17 Dec How To Be Excused From Jury Duty
How To Be Excused From Jury Duty
There is no South Carolina law that mandates private employers must pay employees who are absent due to jury duty. For this reason, it’s not uncommon that many potential jurors attempt to be excused from jury duty. While serving on a jury is an important task in the state’s judicial system, it can be an inconvenience. Beyond employment, our families, emergencies, and travel keep us busy. If you’re wondering, “How can I get out of jury duty?”, this guide may help you consider your options.
How Are Jurors Selected?
South Carolina uses Voter Registration lists compiled by the South Carolina Election Commission to create a pool of potential jurors. Potential jurors will receive a notification of jury duty. Individuals are notified by mail through an official summons to appear for a court term. The summons mailing will contain a map to the courthouse, information about parking, accommodations if an overnight stay is needed, and the process to request a hardship excuse. In most cases, the packet will also include a questionnaire, which must be filled out and returned within three days.
If you receive a summons by the South Carolina circuit court but feel you shouldn’t or can’t serve as a juror, review the common exemptions to jury duty to see if you fall under one of the disqualifications created by legislature.
Disqualifiers For South Carolina Jury Duty:
- Persons over 70 years of age.
- Persons who have served as a grand or petit juror in Federal Court within the past two years.
- Persons having active care and custody of a child or children under 10 years of age whose health and/or safety would be jeopardized by their absence for jury service; or a person who is essential to the care of aged or infirm persons.
- Any person whose services are so essential to the operation of a business, commercial, or agricultural enterprise that the enterprise must close if such person were required to perform jury service.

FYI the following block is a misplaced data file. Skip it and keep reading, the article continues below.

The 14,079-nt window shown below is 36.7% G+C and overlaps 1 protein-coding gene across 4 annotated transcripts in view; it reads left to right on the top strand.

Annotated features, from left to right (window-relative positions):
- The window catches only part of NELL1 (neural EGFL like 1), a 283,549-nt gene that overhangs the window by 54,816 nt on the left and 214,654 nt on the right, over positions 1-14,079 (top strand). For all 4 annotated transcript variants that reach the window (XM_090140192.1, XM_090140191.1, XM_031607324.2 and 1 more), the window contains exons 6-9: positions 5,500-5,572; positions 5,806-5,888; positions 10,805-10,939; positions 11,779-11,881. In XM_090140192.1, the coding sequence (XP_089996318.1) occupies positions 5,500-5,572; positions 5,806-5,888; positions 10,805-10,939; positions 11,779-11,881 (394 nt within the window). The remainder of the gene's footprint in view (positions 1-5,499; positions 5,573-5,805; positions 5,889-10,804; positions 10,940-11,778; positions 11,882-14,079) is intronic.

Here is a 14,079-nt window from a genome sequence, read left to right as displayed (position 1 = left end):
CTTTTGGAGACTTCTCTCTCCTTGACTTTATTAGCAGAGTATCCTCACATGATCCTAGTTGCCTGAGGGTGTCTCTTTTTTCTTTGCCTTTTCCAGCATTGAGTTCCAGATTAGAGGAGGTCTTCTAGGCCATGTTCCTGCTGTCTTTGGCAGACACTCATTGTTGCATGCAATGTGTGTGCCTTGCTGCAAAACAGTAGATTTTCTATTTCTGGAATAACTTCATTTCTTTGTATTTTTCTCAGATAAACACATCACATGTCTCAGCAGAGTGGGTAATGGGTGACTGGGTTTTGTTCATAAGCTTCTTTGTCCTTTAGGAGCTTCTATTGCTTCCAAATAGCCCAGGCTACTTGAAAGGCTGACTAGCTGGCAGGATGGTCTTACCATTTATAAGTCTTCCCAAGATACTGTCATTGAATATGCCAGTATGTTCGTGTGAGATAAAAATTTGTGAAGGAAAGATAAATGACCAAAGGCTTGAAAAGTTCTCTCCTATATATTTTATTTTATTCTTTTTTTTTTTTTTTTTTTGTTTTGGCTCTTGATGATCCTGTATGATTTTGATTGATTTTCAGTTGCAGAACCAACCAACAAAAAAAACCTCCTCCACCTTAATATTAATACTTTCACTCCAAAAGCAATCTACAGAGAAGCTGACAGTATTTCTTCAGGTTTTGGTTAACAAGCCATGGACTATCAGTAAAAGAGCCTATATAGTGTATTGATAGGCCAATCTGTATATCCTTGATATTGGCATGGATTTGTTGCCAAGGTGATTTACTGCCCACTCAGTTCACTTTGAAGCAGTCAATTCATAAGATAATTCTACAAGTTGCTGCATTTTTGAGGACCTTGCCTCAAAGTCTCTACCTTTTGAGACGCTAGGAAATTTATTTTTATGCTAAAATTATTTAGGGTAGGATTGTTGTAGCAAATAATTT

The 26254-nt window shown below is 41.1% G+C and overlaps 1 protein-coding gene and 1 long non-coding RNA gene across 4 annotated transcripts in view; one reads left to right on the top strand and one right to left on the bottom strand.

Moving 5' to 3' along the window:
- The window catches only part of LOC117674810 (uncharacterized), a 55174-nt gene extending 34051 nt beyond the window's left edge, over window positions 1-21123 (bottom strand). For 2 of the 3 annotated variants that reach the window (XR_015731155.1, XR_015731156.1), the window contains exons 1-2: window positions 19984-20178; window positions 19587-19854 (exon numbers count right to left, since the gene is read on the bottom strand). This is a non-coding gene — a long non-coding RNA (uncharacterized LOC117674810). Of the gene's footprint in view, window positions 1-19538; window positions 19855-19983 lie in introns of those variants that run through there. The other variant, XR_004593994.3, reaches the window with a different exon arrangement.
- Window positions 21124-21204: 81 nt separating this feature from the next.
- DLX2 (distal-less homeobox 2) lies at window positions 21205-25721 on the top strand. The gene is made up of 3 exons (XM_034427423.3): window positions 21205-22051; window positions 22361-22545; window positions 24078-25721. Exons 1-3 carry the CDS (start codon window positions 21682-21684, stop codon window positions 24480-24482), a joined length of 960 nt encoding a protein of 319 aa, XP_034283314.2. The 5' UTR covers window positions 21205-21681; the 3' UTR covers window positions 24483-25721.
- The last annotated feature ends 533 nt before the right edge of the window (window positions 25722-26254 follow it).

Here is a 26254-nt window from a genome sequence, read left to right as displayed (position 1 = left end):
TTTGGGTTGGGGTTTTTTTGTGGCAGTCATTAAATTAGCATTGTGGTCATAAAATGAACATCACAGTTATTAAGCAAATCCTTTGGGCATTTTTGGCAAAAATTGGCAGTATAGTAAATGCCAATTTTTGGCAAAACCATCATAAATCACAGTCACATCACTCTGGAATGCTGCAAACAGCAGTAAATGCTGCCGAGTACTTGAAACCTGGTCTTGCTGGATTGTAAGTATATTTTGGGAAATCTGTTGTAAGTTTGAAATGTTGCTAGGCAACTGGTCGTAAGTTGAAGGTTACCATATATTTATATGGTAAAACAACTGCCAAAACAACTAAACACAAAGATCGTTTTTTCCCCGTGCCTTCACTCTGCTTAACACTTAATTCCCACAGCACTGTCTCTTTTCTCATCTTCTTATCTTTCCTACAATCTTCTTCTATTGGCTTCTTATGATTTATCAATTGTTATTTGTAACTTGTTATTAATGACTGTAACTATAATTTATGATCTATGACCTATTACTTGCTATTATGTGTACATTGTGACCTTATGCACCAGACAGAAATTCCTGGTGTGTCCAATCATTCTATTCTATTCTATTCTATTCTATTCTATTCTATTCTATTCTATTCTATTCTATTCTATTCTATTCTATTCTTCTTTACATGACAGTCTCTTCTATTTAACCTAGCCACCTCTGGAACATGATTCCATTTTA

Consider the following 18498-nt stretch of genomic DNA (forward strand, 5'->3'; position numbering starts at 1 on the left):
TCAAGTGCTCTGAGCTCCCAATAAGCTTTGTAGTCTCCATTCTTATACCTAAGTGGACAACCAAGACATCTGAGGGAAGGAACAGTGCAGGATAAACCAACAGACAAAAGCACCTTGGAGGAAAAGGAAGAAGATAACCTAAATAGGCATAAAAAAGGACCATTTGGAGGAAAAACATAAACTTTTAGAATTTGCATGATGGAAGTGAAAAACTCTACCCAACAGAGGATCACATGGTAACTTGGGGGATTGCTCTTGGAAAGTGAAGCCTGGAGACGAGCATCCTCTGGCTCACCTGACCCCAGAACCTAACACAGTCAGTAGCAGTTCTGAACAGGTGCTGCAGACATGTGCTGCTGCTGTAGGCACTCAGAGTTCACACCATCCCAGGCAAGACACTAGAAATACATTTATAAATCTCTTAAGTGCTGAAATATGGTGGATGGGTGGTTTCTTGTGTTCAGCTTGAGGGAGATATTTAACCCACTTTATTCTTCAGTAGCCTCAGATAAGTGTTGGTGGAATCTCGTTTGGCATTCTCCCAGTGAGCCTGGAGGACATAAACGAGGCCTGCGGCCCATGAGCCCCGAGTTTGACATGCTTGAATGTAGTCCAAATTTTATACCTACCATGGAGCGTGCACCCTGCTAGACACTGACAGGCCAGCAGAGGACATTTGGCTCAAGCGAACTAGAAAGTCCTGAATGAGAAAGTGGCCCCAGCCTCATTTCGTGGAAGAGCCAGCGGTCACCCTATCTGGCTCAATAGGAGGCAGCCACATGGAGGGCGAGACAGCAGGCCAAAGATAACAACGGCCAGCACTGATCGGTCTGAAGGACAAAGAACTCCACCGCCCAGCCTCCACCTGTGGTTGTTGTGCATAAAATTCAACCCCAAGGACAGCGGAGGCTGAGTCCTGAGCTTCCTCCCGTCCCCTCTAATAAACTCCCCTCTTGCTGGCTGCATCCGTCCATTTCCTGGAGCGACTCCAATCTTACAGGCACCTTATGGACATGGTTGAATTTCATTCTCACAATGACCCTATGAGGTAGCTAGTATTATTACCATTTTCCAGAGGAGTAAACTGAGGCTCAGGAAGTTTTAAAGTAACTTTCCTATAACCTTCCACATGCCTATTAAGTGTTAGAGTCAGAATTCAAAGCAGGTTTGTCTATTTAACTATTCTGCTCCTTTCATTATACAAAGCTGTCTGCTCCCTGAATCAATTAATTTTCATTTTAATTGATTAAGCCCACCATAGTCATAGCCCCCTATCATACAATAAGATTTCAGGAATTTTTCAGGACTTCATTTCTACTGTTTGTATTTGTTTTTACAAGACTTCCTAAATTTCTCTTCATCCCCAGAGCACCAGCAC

- Volunteer safety personnel. (Personnel who serve without compensation as fire fighters or members of a rescue squad or ambulance crew for a “public agency.”)
- You are an employee, officer, or guard at a state penitentiary
- In the past 3 years, you’ve served on a circuit court jury. In the past 4 years, you’ve served on a state grand jury. (You may still be mandated to serve on a federal, magistrate, or municipal jury)
- You are a student or school staff member (You are not excised entirely. The court will transfer your term to a summer session or another time that doesn’t conflict with your school)
If you don’t meet any of these requirements for exemption, it’s important to note you can’t simply skip jury duty. You must request a judge excuse you from the term. In most cases, petitions to be excused aren’t granted, but the judge will move you to a different term to fulfill your civic duties. When submitting your request to be excused, you should note if you are a notary public, are behind on child support payments, or have been convicted of a crime in municipal court or have pending felony charges. These circumstances may disqualify you from bring on a jury in some situations.